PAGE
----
4. For years we would take a nice "Sunday Drive" when the Super Bowl was on TeeVee and those interested sat glued to their sets.
    The roads were delightfully empty.
    Now with a larger immigrant population, which doesn't care a fiddle or a fig about football, the empty roads phenomenon is a pleasant memory here in Silicon Gulch.

  5. Football is an excellent sport for boys. I played in grade school. My brother excelled in high school. We enjoy watching college games today.

    Women either destroy, lower the standards, lower the pay, or lower the enjoyment of virtually every predominately male activity that they butt into. Look no further than the military, law enforcement, fire departments, engineering, etc. The NFL is no exception. Add a heavy dash of political correctness and stick a fork in it.

    If I could just watch the Super Bowl game I would. I watched last Sunday for 10 minutes up to and including the coin toss. Every segment and commercial represented the values that I reject. Watching the militaristic nationalism rising to a fever pitch was truly frightening. How did we become so blood thirsty? I’m sorry but this old coot stands up for Christ, not Lee Greenwood.

    Montana Guy

    1. This fellow from Montana said it much better than me.

  6. The thing about the Super Bowl is that it doesn't really select the best team, and it's just a bit of pageantry and corporate sponsorship pretending that it's a championship game.

    English Premier League does this right, but it only has twenty teams in it. They solve the problem of having fewer winning teams in Premier League by relegating them to the Championship league.

    The twenty teams in the Premier League play in a double round-robin competition, and the best team is the team that wins by the numbers.

    No need for a Super Bowl at all.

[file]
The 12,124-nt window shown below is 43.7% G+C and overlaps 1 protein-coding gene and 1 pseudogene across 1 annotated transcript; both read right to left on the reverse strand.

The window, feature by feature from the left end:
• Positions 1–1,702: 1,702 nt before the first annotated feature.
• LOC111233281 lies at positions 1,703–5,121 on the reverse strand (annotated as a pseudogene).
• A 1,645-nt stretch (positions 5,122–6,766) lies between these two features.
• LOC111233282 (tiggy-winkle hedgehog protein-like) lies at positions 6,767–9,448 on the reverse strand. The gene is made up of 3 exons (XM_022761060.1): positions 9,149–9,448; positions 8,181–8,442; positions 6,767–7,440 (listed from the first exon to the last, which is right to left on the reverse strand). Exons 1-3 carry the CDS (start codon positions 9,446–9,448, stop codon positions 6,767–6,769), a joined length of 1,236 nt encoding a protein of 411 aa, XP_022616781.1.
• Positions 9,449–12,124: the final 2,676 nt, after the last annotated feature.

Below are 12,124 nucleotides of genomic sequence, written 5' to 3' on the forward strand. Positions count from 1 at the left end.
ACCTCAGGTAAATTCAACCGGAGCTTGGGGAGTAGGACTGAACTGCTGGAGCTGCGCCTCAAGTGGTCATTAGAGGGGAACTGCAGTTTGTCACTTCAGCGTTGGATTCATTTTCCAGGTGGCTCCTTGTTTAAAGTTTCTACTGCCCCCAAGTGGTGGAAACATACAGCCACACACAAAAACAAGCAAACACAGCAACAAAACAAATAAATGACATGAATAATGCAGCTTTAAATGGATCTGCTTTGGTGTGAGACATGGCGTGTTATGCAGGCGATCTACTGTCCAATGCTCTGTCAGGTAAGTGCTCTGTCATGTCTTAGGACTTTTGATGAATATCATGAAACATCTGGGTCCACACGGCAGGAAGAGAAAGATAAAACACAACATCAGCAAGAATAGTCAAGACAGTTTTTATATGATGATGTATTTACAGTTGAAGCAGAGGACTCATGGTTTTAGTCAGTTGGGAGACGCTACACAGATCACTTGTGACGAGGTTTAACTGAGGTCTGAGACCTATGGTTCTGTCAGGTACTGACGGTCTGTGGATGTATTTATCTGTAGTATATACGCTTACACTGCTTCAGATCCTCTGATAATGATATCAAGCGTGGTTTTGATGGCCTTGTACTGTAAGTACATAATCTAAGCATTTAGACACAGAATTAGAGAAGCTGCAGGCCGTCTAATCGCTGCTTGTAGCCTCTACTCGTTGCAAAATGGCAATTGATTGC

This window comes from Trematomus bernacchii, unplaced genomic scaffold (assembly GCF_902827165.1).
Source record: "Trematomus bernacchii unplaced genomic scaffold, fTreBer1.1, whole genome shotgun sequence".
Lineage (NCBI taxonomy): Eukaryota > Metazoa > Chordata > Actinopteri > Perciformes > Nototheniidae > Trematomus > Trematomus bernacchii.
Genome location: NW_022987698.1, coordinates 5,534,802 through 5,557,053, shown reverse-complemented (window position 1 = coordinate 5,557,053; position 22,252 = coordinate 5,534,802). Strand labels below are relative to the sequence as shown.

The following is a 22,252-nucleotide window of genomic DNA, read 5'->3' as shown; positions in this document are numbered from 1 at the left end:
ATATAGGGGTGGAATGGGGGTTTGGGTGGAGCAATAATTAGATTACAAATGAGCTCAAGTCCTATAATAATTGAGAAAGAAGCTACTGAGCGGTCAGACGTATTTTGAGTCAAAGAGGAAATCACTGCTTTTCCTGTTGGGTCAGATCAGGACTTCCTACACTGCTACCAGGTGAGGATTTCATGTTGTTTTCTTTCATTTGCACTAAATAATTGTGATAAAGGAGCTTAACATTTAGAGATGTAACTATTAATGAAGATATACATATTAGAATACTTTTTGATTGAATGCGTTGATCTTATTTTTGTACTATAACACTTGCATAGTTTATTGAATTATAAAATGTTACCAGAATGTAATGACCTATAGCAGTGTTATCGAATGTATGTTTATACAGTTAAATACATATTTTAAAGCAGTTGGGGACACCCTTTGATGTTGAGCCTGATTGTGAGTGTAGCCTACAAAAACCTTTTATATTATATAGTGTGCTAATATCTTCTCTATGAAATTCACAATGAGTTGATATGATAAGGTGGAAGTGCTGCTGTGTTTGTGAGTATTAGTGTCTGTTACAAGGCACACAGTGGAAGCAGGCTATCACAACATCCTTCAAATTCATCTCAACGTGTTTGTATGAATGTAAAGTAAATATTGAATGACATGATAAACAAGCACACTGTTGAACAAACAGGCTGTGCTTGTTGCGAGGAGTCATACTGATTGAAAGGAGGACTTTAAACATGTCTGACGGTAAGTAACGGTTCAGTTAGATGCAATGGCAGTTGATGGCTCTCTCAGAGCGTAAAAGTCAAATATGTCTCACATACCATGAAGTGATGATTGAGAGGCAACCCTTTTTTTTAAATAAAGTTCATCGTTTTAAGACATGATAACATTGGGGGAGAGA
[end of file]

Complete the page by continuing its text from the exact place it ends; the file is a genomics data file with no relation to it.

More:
Below Championship is League One, then League Two, and then the National Leagues. Improving teams get promoted, while crap teams get relegated.

    And so your town can have its own football club, or even several of varying levels of competence.

    There's even a football club for the Metropolitan Police. Come to think of it, they usually suck even more than the football club from my old hometown. :-)

    But the idea that the NFL should include every team that's part of American football, not just the ones who manage to be competent, all because they've bought some franchise?

    I'd never seen such leveller nonsense before in sport in my life.

    Will the NFL start handing out participation trophies in the next few years? :-)

  7. I was raised in a watching sports family.
    My father had two tv's to watch two different games at the same time, side by side. He didn't like the announcer for one of the games, so he had his radio going with a better announcer. On Thanksgiving Day, my sweet sister's beautiful table filled with all the foods you can imagine, and my family filled their plates and left to watch a basket ball game. Ugh!! When I found out my husband didn't watch sports, I knew he was the one.

  8. Always considered North American foot ball a waste of oxygen..

    To us the Super Bowl is the one Sweetie makes bread dough in...